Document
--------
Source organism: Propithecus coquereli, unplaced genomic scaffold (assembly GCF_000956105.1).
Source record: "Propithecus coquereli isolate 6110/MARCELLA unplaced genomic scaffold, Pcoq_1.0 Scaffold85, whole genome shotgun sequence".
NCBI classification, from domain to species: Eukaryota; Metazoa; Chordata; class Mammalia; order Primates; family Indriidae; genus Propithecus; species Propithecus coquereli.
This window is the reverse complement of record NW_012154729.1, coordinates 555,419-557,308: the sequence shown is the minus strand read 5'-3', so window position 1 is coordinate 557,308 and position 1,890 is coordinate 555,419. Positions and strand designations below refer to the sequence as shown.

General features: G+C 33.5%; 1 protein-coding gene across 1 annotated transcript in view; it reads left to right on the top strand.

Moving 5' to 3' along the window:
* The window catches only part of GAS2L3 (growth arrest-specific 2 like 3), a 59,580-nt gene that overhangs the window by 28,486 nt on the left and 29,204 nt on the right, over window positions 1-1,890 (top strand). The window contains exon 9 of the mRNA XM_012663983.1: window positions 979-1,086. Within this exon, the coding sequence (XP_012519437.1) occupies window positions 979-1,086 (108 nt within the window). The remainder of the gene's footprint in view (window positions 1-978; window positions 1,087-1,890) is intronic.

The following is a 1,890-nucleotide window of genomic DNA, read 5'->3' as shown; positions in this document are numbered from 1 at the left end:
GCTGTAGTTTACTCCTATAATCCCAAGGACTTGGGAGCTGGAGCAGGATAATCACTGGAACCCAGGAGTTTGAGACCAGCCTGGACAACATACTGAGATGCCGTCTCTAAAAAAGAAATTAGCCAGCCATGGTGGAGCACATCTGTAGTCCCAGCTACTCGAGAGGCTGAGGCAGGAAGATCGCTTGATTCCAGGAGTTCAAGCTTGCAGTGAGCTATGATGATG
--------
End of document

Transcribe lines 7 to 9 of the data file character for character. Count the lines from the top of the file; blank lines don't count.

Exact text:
* The window catches only part of GAS2L3 (growth arrest-specific 2 like 3), a 59,580-nt gene that overhangs the window by 28,486 nt on the left and 29,204 nt on the right, over window positions 1-1,890 (top strand). The window contains exon 9 of the mRNA XM_012663983.1: window positions 979-1,086. Within this exon, the coding sequence (XP_012519437.1) occupies window positions 979-1,086 (108 nt within the window). The remainder of the gene's footprint in view (window positions 1-978; window positions 1,087-1,890) is intronic.

The following is a 1,890-nucleotide window of genomic DNA, read 5'->3' as shown; positions in this document are numbered from 1 at the left end:
GCTGTAGTTTACTCCTATAATCCCAAGGACTTGGGAGCTGGAGCAGGATAATCACTGGAACCCAGGAGTTTGAGACCAGCCTGGACAACATACTGAGATGCCGTCTCTAAAAAAGAAATTAGCCAGCCATGGTGGAGCACATCTGTAGTCCCAGCTACTCGAGAGGCTGAGGCAGGAAGATCGCTTGATTCCAGGAGTTCAAGCTTGCAGTGAGCTATGATGATG